Memory is one of the most powerful tools we have to makes sense of the past in the present in order to transform our future. However, it can be used as a weapon both for and against peace-build- ing, especially when it is employed to flatten people and their differences as “good” vs “bad” to represent a worldview where grays and colors no longer ex- ist–only black and white. Currently, the number of countries moving towards authoritarianism outnum- ber those going towards pluralist democracies, and
the weaponisation of memory is one of the main strategies which are used to reduce the complexity of human experience, repress free speech, and re- strict protest. If we are to liberate memory’s emanci- patory potential, we must become aware of how monuments, memorials, speeches and culture are used against us to bind our societies into uni-dimen- sional forms of seeing others. In the spirit of my proj- ect, “The Dispersed Memorial”, this piece, “Memory is not Black & White”, aims to invite spectators visiting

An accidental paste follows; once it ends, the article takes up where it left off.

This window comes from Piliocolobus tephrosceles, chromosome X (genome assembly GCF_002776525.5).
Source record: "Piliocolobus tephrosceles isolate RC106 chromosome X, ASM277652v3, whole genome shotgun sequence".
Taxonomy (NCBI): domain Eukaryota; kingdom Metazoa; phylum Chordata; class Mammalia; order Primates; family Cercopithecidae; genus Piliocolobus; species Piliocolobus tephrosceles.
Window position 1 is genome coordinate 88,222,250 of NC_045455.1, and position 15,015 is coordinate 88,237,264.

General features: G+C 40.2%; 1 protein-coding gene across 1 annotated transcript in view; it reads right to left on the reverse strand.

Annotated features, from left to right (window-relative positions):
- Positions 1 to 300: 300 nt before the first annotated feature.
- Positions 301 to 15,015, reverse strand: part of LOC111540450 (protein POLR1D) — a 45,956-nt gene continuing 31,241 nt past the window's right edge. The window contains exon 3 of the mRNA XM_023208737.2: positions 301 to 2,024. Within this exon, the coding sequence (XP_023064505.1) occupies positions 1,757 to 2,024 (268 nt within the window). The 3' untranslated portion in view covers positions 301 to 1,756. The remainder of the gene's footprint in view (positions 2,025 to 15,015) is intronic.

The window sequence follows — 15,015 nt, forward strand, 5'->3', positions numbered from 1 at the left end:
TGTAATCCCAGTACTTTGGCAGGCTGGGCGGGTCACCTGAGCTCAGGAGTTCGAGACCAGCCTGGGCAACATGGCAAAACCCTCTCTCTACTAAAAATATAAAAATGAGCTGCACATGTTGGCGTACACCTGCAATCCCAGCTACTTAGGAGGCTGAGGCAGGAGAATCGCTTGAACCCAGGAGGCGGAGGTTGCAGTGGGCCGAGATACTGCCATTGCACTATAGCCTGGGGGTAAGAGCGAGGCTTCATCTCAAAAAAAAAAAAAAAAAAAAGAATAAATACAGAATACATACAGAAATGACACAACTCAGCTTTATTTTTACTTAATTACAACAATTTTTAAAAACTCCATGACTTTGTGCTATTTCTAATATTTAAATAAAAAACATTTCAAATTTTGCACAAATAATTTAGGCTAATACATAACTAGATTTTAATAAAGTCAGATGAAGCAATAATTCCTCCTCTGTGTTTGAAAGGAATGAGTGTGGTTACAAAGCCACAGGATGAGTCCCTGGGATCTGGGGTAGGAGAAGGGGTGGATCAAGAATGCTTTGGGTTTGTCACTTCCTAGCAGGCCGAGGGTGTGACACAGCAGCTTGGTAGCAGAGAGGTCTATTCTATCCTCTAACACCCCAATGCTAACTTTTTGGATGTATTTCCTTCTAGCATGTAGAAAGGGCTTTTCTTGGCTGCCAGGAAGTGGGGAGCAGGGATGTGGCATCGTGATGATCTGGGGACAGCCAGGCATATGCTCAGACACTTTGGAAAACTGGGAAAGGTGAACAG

the #WOD to intervene and reject a black-and-white worldview, peeling away pieces of these two colors away to reveal behind a message of infinite greys and colors. On this colorful background, I place the mes- sage “Memory is multidirectional”, taking after Mi- chael Rothberg’s important concept which aims to leave behind a competitive understanding of memory in favor of coexistence. In smaller text, the revealed layer reproduces an excerpt taken from the UN’s Report of the Special Rapporteur on the promo-
tion of truth, justice, reparation and guarantees of non-recurrence which warns against the perils of weaponized memory on social networks: the need to balance the right to information with the prohibition of incitation to hatred, the criminal responsibility of ideologues and propagandists, the responsibility of the media ad fake news, and the need for more media education to counter extremism.